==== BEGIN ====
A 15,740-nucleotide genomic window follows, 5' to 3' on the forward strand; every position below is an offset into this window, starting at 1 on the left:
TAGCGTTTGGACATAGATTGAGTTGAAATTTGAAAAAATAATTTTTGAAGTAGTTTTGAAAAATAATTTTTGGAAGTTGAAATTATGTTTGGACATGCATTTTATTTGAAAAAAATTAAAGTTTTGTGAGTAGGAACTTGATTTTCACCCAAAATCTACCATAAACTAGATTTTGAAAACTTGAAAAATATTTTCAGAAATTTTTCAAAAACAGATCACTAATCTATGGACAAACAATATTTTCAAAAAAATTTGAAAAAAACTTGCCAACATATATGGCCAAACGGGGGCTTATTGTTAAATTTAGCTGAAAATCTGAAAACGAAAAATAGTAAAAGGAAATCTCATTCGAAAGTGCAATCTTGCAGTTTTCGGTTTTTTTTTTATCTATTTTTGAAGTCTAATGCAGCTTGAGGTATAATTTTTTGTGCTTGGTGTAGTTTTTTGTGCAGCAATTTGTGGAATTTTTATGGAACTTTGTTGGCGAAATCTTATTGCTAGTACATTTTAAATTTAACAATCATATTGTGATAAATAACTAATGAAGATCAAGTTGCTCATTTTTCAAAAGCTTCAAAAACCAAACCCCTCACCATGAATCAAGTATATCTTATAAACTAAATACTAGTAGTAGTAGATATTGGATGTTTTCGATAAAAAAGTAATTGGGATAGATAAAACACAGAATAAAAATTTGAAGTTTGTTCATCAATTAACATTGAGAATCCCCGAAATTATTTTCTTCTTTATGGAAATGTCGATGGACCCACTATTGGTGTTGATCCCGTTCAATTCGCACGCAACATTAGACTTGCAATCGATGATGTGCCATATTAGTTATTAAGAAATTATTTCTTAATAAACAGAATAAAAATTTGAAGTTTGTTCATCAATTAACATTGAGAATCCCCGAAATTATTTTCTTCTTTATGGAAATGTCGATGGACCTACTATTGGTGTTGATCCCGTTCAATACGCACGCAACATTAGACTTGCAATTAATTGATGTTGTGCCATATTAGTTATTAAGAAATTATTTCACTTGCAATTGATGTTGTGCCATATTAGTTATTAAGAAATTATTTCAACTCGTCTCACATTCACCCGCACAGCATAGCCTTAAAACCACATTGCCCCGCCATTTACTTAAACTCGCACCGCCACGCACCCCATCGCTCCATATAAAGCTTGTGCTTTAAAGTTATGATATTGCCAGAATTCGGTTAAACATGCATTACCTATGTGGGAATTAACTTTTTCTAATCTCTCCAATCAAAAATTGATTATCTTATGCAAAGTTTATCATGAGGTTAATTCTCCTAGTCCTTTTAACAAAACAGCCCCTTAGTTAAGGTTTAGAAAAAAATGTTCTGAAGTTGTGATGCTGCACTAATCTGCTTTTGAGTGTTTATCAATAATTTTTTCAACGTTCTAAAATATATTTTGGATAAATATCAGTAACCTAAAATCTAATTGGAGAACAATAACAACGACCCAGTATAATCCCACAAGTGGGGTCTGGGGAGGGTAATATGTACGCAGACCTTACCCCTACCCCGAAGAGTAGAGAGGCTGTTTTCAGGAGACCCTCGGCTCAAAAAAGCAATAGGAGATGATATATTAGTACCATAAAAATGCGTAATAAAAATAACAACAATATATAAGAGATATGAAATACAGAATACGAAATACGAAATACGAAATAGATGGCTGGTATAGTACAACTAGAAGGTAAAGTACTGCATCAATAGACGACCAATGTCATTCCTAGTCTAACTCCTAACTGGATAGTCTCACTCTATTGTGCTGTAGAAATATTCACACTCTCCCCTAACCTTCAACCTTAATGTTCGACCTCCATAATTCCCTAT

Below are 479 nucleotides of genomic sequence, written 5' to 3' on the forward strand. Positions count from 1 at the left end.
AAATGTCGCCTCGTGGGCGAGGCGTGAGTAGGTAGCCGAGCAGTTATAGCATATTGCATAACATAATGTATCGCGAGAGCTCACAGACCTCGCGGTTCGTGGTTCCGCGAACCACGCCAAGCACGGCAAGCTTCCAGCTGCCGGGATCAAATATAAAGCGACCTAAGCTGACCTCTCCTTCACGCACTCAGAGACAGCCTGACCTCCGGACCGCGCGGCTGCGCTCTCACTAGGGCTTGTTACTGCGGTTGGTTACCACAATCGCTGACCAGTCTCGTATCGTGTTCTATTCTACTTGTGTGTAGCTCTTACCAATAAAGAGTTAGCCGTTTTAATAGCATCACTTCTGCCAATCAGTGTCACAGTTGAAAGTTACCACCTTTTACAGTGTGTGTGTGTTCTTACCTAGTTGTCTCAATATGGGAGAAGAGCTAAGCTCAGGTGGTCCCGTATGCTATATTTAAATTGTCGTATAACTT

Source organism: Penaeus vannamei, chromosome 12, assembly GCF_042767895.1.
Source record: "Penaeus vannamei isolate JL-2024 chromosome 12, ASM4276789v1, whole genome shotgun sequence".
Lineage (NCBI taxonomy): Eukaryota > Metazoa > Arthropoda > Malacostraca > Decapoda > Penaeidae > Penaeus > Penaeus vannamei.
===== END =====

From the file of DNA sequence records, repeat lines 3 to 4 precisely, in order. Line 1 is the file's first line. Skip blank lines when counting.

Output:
Below are 479 nucleotides of genomic sequence, written 5' to 3' on the forward strand. Positions count from 1 at the left end.
AAATGTCGCCTCGTGGGCGAGGCGTGAGTAGGTAGCCGAGCAGTTATAGCATATTGCATAACATAATGTATCGCGAGAGCTCACAGACCTCGCGGTTCGTGGTTCCGCGAACCACGCCAAGCACGGCAAGCTTCCAGCTGCCGGGATCAAATATAAAGCGACCTAAGCTGACCTCTCCTTCACGCACTCAGAGACAGCCTGACCTCCGGACCGCGCGGCTGCGCTCTCACTAGGGCTTGTTACTGCGGTTGGTTACCACAATCGCTGACCAGTCTCGTATCGTGTTCTATTCTACTTGTGTGTAGCTCTTACCAATAAAGAGTTAGCCGTTTTAATAGCATCACTTCTGCCAATCAGTGTCACAGTTGAAAGTTACCACCTTTTACAGTGTGTGTGTGTTCTTACCTAGTTGTCTCAATATGGGAGAAGAGCTAAGCTCAGGTGGTCCCGTATGCTATATTTAAATTGTCGTATAACTT